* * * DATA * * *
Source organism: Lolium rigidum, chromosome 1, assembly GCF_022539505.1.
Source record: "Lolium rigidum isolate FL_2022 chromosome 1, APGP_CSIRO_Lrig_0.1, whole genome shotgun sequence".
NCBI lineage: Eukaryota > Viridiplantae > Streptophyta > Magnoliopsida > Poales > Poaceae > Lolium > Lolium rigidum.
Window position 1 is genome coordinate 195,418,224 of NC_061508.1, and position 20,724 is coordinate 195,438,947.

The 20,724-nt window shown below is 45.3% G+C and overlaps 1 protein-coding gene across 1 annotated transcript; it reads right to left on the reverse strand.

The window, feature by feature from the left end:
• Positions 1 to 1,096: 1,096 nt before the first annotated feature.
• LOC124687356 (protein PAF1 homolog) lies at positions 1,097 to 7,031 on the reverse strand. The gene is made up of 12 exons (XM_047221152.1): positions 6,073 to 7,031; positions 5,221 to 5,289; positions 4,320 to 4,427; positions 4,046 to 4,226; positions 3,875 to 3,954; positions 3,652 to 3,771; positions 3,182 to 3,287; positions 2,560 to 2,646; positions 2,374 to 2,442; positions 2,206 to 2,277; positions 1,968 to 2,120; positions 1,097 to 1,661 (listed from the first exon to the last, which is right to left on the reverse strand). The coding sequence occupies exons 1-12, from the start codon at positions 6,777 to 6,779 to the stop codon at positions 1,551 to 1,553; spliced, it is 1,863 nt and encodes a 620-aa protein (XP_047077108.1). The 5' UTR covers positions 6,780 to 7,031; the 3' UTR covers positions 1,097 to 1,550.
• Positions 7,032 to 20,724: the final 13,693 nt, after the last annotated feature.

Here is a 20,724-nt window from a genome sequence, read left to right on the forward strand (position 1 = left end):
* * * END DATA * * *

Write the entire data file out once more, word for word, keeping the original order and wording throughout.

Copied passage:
Source organism: Lolium rigidum, chromosome 1, assembly GCF_022539505.1.
Source record: "Lolium rigidum isolate FL_2022 chromosome 1, APGP_CSIRO_Lrig_0.1, whole genome shotgun sequence".
NCBI lineage: Eukaryota > Viridiplantae > Streptophyta > Magnoliopsida > Poales > Poaceae > Lolium > Lolium rigidum.
Window position 1 is genome coordinate 195,418,224 of NC_061508.1, and position 20,724 is coordinate 195,438,947.

The 20,724-nt window shown below is 45.3% G+C and overlaps 1 protein-coding gene across 1 annotated transcript; it reads right to left on the reverse strand.

The window, feature by feature from the left end:
• Positions 1 to 1,096: 1,096 nt before the first annotated feature.
• LOC124687356 (protein PAF1 homolog) lies at positions 1,097 to 7,031 on the reverse strand. The gene is made up of 12 exons (XM_047221152.1): positions 6,073 to 7,031; positions 5,221 to 5,289; positions 4,320 to 4,427; positions 4,046 to 4,226; positions 3,875 to 3,954; positions 3,652 to 3,771; positions 3,182 to 3,287; positions 2,560 to 2,646; positions 2,374 to 2,442; positions 2,206 to 2,277; positions 1,968 to 2,120; positions 1,097 to 1,661 (listed from the first exon to the last, which is right to left on the reverse strand). The coding sequence occupies exons 1-12, from the start codon at positions 6,777 to 6,779 to the stop codon at positions 1,551 to 1,553; spliced, it is 1,863 nt and encodes a 620-aa protein (XP_047077108.1). The 5' UTR covers positions 6,780 to 7,031; the 3' UTR covers positions 1,097 to 1,550.
• Positions 7,032 to 20,724: the final 13,693 nt, after the last annotated feature.

Here is a 20,724-nt window from a genome sequence, read left to right on the forward strand (position 1 = left end):